But one issue that’s important to consider is that this increase of sophistication has come at the cost of price and complexity, a new phone costing as much as most people’s first second-hand car. Now phones cost as much as a medium-priced laptop, their OS and apps and features draining each generation of batteries as fast as the last, batteries that soon grow slack with age, their advertised charge soon dropping annoyingly low. Although tough models are available, most are not, and for every climber with a phone that’s not got a broken screen, there are four that have. Sure you can get protectors and cases, put them in waterproof bags, pay extra for insurance, but what’s the point when the batteries run dry after a day but you’re out for three. Simple! You carry just carry an extra battery pack, three or four hundred grams of juice.
But there is an alternative, an old school option. This is to use an old-style 2G phone that’s not quite as smart, one that just does texts and calls maybe has a light and ‘snake’ but that’s it. Such phones have massive battery lives, are cheap (maybe a 20th of the price), tough and much more functional and practical for the outdoors (they’ll work with gloves for example).
Of these phones, of which there are still a few (lots of X brand phones on Ebay), perhaps the best is the JCB Tradesman 2, a very robust waterproof phone designed for rufty-tufty builders. The phone has a military-grade shell, which means the plastic is softer and bendy, rather than hard and brittle, the insides and screen good enough for high impacts (I saw a video where the phone was put in a cement mixer for an hour). “But I don’t throw my phone off crags” you may say, but how many times have you fallen on your arse with your rucksack on your back, or had your phone slip out of your hands when trying to check the time or take a photo? Although only tested for drops of 1.5 metres I can imagine this phone surviving falls much higher than that.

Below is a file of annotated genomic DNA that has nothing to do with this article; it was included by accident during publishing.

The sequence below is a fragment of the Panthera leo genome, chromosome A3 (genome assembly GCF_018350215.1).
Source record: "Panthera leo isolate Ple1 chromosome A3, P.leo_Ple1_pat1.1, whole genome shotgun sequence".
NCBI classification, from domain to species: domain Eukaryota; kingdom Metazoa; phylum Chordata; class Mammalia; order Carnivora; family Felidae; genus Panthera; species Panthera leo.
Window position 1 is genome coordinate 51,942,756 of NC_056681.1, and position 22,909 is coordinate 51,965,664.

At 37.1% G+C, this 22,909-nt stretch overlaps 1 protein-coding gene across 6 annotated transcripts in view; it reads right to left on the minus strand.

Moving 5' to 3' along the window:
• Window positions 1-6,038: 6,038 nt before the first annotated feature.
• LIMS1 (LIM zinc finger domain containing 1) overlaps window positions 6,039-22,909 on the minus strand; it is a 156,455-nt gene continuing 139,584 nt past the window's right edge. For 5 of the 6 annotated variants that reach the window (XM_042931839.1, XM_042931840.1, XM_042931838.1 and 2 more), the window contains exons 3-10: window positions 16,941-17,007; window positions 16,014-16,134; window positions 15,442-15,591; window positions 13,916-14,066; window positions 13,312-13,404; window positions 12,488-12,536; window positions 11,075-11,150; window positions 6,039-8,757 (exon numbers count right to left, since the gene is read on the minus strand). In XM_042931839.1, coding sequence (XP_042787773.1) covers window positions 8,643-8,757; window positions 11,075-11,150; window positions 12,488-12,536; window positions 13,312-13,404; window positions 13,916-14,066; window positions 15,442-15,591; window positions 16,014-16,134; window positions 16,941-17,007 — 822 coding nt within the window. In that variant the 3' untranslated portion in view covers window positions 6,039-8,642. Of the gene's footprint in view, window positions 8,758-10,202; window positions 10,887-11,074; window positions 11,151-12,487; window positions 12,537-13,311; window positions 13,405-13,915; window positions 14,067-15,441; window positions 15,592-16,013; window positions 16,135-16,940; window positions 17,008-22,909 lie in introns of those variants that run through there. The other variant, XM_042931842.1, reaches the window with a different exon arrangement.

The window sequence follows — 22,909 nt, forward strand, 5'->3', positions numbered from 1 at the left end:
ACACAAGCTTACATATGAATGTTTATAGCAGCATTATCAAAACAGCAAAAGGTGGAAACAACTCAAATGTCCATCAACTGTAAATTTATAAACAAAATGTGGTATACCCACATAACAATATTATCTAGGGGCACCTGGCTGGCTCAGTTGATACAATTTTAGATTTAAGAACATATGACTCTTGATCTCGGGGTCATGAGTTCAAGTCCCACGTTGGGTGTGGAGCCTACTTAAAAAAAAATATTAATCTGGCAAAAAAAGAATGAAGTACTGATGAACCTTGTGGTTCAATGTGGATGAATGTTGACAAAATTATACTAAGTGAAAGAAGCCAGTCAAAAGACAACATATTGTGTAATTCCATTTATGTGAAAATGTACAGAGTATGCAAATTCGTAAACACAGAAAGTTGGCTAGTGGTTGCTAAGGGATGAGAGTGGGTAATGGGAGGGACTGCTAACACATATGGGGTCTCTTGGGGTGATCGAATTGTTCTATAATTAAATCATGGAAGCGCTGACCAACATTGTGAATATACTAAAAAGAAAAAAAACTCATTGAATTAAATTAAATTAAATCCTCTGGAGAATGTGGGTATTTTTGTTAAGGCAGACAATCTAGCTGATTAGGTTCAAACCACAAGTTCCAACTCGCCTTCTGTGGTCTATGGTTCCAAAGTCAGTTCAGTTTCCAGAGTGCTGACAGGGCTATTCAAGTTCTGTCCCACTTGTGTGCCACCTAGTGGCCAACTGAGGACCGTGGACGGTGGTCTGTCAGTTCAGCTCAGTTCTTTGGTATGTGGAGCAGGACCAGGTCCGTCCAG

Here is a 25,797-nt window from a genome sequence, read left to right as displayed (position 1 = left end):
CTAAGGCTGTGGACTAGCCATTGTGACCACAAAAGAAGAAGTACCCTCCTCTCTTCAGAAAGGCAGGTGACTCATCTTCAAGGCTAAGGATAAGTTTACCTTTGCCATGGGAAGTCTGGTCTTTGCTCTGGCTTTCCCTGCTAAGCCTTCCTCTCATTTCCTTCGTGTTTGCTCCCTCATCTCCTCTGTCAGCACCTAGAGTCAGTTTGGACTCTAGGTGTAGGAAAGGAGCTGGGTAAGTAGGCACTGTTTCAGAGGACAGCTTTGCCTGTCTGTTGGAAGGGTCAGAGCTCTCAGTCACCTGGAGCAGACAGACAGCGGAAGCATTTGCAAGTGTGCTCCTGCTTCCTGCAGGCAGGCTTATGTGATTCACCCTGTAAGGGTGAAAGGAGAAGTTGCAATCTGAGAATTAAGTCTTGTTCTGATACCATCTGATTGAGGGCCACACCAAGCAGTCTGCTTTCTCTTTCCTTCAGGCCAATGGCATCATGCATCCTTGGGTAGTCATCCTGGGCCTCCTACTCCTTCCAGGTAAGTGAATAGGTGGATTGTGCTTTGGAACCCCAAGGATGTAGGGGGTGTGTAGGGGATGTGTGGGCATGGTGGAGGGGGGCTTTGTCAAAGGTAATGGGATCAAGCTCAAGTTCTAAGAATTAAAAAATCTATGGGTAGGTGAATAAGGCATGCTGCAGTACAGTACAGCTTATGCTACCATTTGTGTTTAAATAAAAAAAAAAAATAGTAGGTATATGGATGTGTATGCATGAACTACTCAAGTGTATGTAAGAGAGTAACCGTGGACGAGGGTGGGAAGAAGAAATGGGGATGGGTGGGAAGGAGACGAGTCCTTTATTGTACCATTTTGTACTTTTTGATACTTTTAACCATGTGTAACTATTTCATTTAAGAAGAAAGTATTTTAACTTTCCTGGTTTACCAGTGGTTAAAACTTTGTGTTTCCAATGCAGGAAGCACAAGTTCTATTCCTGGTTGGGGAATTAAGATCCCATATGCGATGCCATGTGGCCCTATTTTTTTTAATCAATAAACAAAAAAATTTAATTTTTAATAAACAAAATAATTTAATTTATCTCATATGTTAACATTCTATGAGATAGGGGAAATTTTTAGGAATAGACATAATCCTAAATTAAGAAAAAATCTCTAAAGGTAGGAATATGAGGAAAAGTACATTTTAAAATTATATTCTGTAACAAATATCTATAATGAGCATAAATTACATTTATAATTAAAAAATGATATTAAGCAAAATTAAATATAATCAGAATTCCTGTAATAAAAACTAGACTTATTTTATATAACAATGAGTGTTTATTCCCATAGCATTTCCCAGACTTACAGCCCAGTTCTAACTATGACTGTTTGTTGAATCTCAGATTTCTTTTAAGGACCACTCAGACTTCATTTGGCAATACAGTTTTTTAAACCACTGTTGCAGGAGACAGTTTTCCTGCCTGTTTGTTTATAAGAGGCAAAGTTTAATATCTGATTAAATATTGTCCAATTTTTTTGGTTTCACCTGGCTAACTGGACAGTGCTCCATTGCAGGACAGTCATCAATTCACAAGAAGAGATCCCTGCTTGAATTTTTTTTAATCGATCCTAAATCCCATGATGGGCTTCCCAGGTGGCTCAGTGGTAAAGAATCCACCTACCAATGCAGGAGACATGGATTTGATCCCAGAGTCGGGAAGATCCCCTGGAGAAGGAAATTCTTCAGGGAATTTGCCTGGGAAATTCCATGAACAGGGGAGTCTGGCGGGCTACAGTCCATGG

Waterproofing is always vital in tech gear, and in this case, waterproof does mean waterproof, with the phone having a IP67 rating (1 metre of water for 30 mins), which may not sound that important, but think about when your tent leaks and your fancy phone is on the groundsheet, or you use it in light rain (water damage invalidates any guarantees), or your Nalgene bottle leaks into your pack when you’ve got ice on its threads and didn’t close properly? Being able to chuck a phone into the lid of your bag, or in a waterproof pocket and not having to worry about it is a boon. A secondary bonus of waterproof gear is that it’s also dust and snow proof (the battery and shell are good down to -20), handy when you’re having adventures in the desert (my camera hasn’t been the same since I went to Zion last year). Oh, and it floats (I’ve lost one camera due to thinking just because it’s waterproof it’ll also floats… wrongly).
Can you check your emails or update your website or post onto Instagram? No, just call and text, set an alarm (vital in a climbing phone), and it has a light, and shitty camera (but an attachment point for a clip loop!). For big trips it’ll take micro SD cards, meaning you can use it as an MP3 player, and e-books (never used that feature), but basically it’s just a phone, not a computer.
BTW one thing all mountain mobile users should do is to register their phone with www.emergencysms.org.uk, and always dial 112, not 999, as this makes it easier for the MRT to pinpoint your position. When abroad also add local MRT numbers to your contacts, as very often you can ring them directly.
Back to the phone:
But the two best things about this phone, apart from being indestructible, is its huge battery life (130hours standby), and its low cost, ranging between £25 and £50 (depending on where you look), which really makes it a non-brainer as a piece of hill tech.
Best of all, being almost a stone age phone, and not a ‘GPS’ for the hills, you may recapture it little bit of that stone age concentration, of being bored and undistracted, maybe having an inspiring thought or daydream, maybe regain a brain that no longer jumps to some other goldfish’s beep or buzz.